The alliance aims to exploit the growing use of encryption protocols on the Internet, where Web sites increasingly are using standards such as Secure Sockets Layer to encrypt sensitive data such as credit-card transactions. This encryption is often applied at the Web server, but that causes a problem for businesses, since the complicated cryptographic processing bogs the machine down and slows traffic.
One solution to the problem is to use SSL accelerating devices, which do the encryption dirty work themselves, sparing the Web server. These devices can be either external hardware, sitting between the client and the server, or internal devices installed inside the server. But there's a problem with external accelerators: After being decrypted, the data flows unsecured between accelerator and server, posing a security risk. In many industries, including finance and health care, that's more than a security risk--it's against federal law.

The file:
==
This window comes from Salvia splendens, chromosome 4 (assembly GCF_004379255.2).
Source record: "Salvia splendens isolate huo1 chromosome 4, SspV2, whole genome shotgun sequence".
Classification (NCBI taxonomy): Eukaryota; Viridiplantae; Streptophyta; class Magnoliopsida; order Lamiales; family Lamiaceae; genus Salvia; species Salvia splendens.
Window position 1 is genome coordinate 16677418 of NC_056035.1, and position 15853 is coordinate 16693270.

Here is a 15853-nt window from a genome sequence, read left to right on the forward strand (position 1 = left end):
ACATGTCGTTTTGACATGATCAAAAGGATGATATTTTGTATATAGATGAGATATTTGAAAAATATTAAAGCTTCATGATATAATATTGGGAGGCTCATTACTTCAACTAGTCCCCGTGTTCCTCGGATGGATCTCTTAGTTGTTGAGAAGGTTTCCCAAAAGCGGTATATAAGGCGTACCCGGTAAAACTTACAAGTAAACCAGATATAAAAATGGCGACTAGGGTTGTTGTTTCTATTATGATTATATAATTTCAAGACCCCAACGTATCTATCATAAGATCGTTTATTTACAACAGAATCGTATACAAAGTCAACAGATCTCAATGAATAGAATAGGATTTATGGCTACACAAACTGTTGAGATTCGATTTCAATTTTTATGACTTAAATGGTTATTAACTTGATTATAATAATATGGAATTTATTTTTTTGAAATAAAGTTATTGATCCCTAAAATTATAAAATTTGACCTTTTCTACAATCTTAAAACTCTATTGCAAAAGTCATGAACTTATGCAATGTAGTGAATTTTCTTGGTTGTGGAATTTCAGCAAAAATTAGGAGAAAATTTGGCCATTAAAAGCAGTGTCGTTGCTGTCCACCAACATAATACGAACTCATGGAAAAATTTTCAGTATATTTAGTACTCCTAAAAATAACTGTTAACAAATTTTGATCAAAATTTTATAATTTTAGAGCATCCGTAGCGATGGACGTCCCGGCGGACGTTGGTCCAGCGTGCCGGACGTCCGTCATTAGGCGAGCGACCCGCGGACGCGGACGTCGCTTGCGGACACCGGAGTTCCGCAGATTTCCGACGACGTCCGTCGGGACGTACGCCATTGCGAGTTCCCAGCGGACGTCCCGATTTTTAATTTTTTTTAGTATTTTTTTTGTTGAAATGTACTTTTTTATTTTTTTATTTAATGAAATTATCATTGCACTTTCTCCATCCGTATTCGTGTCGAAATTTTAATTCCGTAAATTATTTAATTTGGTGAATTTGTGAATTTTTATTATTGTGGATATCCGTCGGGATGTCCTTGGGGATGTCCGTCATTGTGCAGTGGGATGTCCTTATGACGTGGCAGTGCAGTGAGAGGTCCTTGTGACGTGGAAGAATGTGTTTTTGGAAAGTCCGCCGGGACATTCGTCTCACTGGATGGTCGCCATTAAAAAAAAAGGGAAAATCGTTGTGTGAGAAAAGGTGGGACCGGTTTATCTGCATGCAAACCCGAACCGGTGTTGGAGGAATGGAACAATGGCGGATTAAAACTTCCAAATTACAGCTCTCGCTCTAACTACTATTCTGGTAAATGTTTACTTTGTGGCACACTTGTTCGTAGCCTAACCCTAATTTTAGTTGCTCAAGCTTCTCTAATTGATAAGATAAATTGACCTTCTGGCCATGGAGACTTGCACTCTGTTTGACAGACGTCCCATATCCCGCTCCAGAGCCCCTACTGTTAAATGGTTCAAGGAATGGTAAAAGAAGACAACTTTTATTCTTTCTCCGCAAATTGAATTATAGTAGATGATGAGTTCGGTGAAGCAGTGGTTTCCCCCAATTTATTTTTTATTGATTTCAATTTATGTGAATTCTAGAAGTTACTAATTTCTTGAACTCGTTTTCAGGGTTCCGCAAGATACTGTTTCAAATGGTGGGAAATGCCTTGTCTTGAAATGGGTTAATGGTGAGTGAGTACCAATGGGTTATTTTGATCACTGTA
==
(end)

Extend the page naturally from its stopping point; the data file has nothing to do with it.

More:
With this partnership, nCipher will first build Broadcom's chips into its existing PCI card SSL accelerators, says Richard Moulds, nCipher's VP of marketing. But ultimately, he says, nCipher will embed its SSL technology into Broadcom's network hardware, such as routers and switches, allowing them to handle the encrypted data without need for accelerators. Says Moulds, "In the future, you can imagine the technology becoming part of the Broadcom chip."